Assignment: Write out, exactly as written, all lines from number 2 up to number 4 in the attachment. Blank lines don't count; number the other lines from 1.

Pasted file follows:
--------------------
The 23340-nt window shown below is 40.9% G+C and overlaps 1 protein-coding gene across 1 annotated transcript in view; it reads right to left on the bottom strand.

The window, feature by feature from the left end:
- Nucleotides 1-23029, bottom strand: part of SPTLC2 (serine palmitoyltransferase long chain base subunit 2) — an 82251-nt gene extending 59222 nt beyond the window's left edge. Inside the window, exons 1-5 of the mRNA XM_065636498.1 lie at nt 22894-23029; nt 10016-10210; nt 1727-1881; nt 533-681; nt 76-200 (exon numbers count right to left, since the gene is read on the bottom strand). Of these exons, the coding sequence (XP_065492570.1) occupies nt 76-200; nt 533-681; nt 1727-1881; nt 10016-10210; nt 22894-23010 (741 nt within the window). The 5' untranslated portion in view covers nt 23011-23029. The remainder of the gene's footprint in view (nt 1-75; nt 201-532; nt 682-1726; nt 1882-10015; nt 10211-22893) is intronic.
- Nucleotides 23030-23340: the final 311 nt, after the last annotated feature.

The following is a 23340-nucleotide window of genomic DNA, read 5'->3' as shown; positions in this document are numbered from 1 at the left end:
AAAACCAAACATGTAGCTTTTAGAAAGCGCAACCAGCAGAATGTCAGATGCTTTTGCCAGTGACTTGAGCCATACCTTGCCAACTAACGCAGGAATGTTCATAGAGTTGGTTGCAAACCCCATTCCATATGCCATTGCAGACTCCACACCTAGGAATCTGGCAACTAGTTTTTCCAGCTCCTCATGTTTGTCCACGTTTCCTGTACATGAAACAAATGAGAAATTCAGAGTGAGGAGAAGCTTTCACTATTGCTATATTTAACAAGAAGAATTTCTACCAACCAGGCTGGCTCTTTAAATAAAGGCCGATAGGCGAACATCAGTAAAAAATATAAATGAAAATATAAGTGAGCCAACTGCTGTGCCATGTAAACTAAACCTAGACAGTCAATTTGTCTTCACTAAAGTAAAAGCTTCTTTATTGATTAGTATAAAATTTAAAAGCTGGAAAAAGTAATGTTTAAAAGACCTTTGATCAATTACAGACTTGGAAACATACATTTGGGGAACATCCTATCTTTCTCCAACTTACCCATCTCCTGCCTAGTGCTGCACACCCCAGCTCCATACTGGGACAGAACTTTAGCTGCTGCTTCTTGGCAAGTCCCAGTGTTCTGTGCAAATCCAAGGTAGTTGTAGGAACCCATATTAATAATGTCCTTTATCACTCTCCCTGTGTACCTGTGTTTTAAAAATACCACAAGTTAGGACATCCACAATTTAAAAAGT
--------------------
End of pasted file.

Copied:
The window, feature by feature from the left end:
- Nucleotides 1-23029, bottom strand: part of SPTLC2 (serine palmitoyltransferase long chain base subunit 2) — an 82251-nt gene extending 59222 nt beyond the window's left edge. Inside the window, exons 1-5 of the mRNA XM_065636498.1 lie at nt 22894-23029; nt 10016-10210; nt 1727-1881; nt 533-681; nt 76-200 (exon numbers count right to left, since the gene is read on the bottom strand). Of these exons, the coding sequence (XP_065492570.1) occupies nt 76-200; nt 533-681; nt 1727-1881; nt 10016-10210; nt 22894-23010 (741 nt within the window). The 5' untranslated portion in view covers nt 23011-23029. The remainder of the gene's footprint in view (nt 1-75; nt 201-532; nt 682-1726; nt 1882-10015; nt 10211-22893) is intronic.
- Nucleotides 23030-23340: the final 311 nt, after the last annotated feature.